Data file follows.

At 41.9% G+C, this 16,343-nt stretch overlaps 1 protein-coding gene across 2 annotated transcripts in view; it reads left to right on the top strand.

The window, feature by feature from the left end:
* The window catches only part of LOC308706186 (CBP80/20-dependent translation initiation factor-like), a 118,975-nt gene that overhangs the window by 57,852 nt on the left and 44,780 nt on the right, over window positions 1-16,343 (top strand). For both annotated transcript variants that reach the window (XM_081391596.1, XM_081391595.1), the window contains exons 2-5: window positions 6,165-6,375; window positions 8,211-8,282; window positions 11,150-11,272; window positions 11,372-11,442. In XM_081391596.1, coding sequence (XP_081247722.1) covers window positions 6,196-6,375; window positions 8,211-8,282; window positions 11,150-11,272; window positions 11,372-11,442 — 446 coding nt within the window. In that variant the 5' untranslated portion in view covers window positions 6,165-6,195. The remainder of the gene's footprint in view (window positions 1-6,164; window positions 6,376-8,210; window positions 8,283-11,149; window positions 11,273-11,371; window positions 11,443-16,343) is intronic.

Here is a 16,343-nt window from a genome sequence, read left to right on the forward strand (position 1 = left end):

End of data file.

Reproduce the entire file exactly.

At 41.9% G+C, this 16,343-nt stretch overlaps 1 protein-coding gene across 2 annotated transcripts in view; it reads left to right on the top strand.

The window, feature by feature from the left end:
* The window catches only part of LOC308706186 (CBP80/20-dependent translation initiation factor-like), a 118,975-nt gene that overhangs the window by 57,852 nt on the left and 44,780 nt on the right, over window positions 1-16,343 (top strand). For both annotated transcript variants that reach the window (XM_081391596.1, XM_081391595.1), the window contains exons 2-5: window positions 6,165-6,375; window positions 8,211-8,282; window positions 11,150-11,272; window positions 11,372-11,442. In XM_081391596.1, coding sequence (XP_081247722.1) covers window positions 6,196-6,375; window positions 8,211-8,282; window positions 11,150-11,272; window positions 11,372-11,442 — 446 coding nt within the window. In that variant the 5' untranslated portion in view covers window positions 6,165-6,195. The remainder of the gene's footprint in view (window positions 1-6,164; window positions 6,376-8,210; window positions 8,283-11,149; window positions 11,273-11,371; window positions 11,443-16,343) is intronic.

Here is a 16,343-nt window from a genome sequence, read left to right on the forward strand (position 1 = left end):